Adjusting your finances out of the Covid-19 emergency

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Adjusting your finances out of the Covid-19 emergency

As we slowly emerge from the Covid-19 lockdown, it is important you take the time to protect your financial wellbeing and any level of financial resilience you may have in place. While the health risks associated with Covid-19 have not gone away, neither have the economic ones.

Since nobody can predict with any certainty as to when a reasonable state of “normality” will return, we should plan according. The tips and tricks that boost one’s personal financial wellbeing in good times are doubly important when times are challenging, like now.

1 Be vigilant; phase your way out of your spending lockdown  

As the national lockdown measures are eased, one may be tempted to relax their spending habits too! If that is the case, they should do so with a measure of caution. One proven method to spend strategically, where local communities can benefit and thrive is to take stock of one’s financial situation now.

The national lockdown easing will grant us all a little room to breathe again! However, as the ebbs and flow of easing the lockdowns and Covid-19 measures kick in, it is important to know exactly what your financial situation is. This will help you spend with confidence and to avoid spending in such a way that could cause hardship later.

2 Prioritise your expenses

Every household will have a different spending situation and some spending is more important than others.

If your income was reduced during the Covid-19 lockdown or if you availed of the special Covid-19 payment. Or, if you applied for and received a payment break on a mortgage or other loan, it is important to work out your most important bills and plan a path to take care of them once they start to become due again.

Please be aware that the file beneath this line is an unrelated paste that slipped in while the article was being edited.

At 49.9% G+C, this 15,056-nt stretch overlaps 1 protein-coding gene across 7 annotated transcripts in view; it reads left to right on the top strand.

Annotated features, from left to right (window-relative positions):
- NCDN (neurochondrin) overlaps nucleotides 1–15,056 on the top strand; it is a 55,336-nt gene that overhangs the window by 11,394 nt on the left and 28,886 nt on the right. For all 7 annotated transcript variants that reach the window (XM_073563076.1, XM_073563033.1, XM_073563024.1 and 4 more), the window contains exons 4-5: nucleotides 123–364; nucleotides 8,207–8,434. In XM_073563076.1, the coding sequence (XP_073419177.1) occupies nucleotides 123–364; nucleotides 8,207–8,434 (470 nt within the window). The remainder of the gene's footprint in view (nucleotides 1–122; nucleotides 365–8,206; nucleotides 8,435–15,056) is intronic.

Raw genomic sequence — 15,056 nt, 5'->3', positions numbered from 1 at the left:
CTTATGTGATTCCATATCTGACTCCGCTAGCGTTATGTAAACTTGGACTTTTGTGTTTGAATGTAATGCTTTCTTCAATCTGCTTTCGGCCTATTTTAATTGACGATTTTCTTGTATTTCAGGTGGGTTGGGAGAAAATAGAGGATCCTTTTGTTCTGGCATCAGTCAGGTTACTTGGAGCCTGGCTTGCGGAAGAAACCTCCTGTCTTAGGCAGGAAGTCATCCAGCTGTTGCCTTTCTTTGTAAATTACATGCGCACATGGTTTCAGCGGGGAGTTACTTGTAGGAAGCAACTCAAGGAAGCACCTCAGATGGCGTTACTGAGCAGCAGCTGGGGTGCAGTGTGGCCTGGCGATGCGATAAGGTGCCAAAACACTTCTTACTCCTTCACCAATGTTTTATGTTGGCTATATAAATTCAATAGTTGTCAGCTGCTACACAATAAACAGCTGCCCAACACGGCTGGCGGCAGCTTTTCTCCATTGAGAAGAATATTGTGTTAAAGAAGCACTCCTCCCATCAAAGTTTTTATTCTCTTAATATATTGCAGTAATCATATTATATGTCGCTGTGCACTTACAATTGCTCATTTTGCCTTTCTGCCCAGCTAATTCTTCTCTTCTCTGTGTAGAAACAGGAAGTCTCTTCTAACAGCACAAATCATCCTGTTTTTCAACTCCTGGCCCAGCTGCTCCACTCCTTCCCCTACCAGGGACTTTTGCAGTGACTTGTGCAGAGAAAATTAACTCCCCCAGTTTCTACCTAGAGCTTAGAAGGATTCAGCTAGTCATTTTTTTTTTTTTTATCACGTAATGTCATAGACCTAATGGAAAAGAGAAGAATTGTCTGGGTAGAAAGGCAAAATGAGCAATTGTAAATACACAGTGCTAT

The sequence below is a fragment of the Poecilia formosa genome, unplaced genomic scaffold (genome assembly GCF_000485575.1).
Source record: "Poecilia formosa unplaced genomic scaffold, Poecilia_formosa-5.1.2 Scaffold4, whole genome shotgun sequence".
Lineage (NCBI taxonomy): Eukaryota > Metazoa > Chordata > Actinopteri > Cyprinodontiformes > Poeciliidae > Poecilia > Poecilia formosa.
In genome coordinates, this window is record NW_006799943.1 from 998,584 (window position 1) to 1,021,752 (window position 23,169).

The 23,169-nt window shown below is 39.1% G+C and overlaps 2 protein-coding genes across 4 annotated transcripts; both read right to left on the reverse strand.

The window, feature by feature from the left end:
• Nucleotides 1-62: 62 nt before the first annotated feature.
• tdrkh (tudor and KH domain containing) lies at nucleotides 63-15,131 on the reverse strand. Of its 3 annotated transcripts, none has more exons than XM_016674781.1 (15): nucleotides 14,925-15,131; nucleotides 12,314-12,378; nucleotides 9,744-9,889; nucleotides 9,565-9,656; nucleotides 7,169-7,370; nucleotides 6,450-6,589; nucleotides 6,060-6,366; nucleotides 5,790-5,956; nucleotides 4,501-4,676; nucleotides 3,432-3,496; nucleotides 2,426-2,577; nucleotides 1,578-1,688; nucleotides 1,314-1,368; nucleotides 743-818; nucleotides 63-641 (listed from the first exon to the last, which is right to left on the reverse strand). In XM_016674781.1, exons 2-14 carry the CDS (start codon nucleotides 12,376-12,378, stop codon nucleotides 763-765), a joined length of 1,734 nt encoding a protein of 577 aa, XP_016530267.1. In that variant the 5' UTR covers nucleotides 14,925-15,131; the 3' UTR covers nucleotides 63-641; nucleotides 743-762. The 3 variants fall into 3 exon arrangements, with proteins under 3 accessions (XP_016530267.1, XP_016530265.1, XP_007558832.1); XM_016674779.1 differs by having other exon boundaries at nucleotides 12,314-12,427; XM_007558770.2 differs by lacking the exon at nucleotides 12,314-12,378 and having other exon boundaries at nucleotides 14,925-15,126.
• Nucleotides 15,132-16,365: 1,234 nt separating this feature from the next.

A current account statement is an excellent starting point as it will highlight the majority of spending by way of direct debits and also, debit card transactions. Using this as a guide, use it to question any expenses that may not be priority presently. If you can reduce non-essential spending, do so.

3 Keep up-to-date with what lenders are planning

Many lenders acted quickly to offer payment breaks. This provided a lot of financial breathing space to their customers. However, such measures are temporary in nature so it is important that people are aware of how a resumption of regular payments will impact them…and their household budgets.

Start planning to resume making mortgage and other loan repayments again. If you feel this could present a problem, make sure you have your financial affairs in order so that you are fully prepared to engage with your lender(s).

Don’t stop making payments to your mortgage or on other loans without first making contact with your lender first.

4 Free up extra money where you can

As part of building your financial resilience, look for ways to save up several months of day-to-day living expenses into an emergency fund to protect your financial wellbeing.

If you have access to credit or loans, use them wisely.

For example, when it comes to credit card balances, you will have a range of repayment options, including paying the entire balance in full, paying off a big chunk of the balance or paying using the minimum payment option .

If you have investments or even access to retirement fund tax-free monies you may wish to use them. While this is not ideal, it may be required at this time. In such situations, talk to your employer or pension administrator.

Where you may consider seeking support from family or friends, do so with caution. Some people may have very limited financial scope to extend financial assistance so don’t take a refusal personally.

For now, it is really important to remain safe and follow the advice of our medical experts as we begin the process of exiting the Covid-19 lockdown.

Frank Conway is a Qualified Financial Adviser and Founder of MoneyWhizz

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